Are Your Servers Ready for The Economic Recovery?

Japan announced today that it has emerged from recession, following Germany and France’s announcements last week that their economies also grew in the second quarter. Moody’s Business Confidence survey shows that confidence has been steadily increasing since March ‘09. For the first time since September ’08, “Economic Recovery” nudges above “Economic Crisis” in Google Search Volume in early August.

In addition to this, economic forecasts (WW GDP, US GDP, and EU GDP) point to a recovery over the next 6 months.  A couple of quotes:

  • The direction of real GDP is even expected to turn from negative to positive in the current quarter. The academic arbiters of the business cycle at the National Bureau of Economic Research will eventually proclaim that the Great Recession ended sometime this summer.

      Moody’s Economy.Com – July 7, 2009

  • The global economy is beginning to pull out of a recession unprecedented in the post–World War II era

       International Monetary Fund, – July 8, 2009

So, why am I bombarding this blog with various optimistic economic data? Because if we really are pulling out of the abyss, I’m worried that many companies out there are sitting on servers that will not be ready for the increased demand right around the corner.   

John Gantz, IDC Vice President in his keynote speech at the start of this year’s CIO Summit in Auckland was quoted as saying there will be an unprecedented amount of IT-driven change in the next four years.  He projected that there will be a three-fold rise in mobile users and information will grow five-fold, resulting in heightened levels of security and privacy and questions on which data to store or throw away. He also mentioned that the number of interactions between people on networks will grow eight times.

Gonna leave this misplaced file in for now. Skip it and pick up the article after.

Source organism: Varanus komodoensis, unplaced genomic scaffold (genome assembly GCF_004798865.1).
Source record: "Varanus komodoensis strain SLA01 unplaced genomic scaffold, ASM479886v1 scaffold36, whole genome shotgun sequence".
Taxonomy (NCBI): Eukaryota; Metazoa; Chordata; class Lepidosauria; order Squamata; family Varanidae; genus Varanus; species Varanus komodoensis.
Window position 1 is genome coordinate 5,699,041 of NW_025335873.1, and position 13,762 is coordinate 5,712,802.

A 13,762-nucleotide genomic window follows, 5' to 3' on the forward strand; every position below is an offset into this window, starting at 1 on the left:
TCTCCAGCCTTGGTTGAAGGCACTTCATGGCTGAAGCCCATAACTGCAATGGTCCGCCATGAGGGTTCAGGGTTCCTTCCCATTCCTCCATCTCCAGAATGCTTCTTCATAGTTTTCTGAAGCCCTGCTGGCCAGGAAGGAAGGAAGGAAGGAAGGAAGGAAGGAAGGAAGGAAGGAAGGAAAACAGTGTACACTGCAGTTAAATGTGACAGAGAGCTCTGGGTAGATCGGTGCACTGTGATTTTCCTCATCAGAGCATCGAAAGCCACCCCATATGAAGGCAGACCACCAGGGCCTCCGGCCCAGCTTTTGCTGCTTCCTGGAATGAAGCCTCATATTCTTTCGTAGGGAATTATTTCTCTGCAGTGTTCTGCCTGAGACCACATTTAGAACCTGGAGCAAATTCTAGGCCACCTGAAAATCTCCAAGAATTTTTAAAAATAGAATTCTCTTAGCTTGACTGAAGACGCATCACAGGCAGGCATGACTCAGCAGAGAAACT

So this got me thinking… Is your company looking to differentiate and go after more market share while your competitors are hunkered down and not investing in the downturn? My guess is that there are a lot of IT managers being asked to support more social media, offer more SaaS, deploy more virtual machines, and support more real time analytics to get a leg up on the competition.  My gut tells me that it will be hard to do all of this with older servers that were put into another year of extended warranty because that felt like the right move when the proverbial economic s**t hit the fan last year.

It’s critical to be prepared for when the recovery comes, and data points to an economic turnaround happening now – are you positioning your department to own it when it arrives?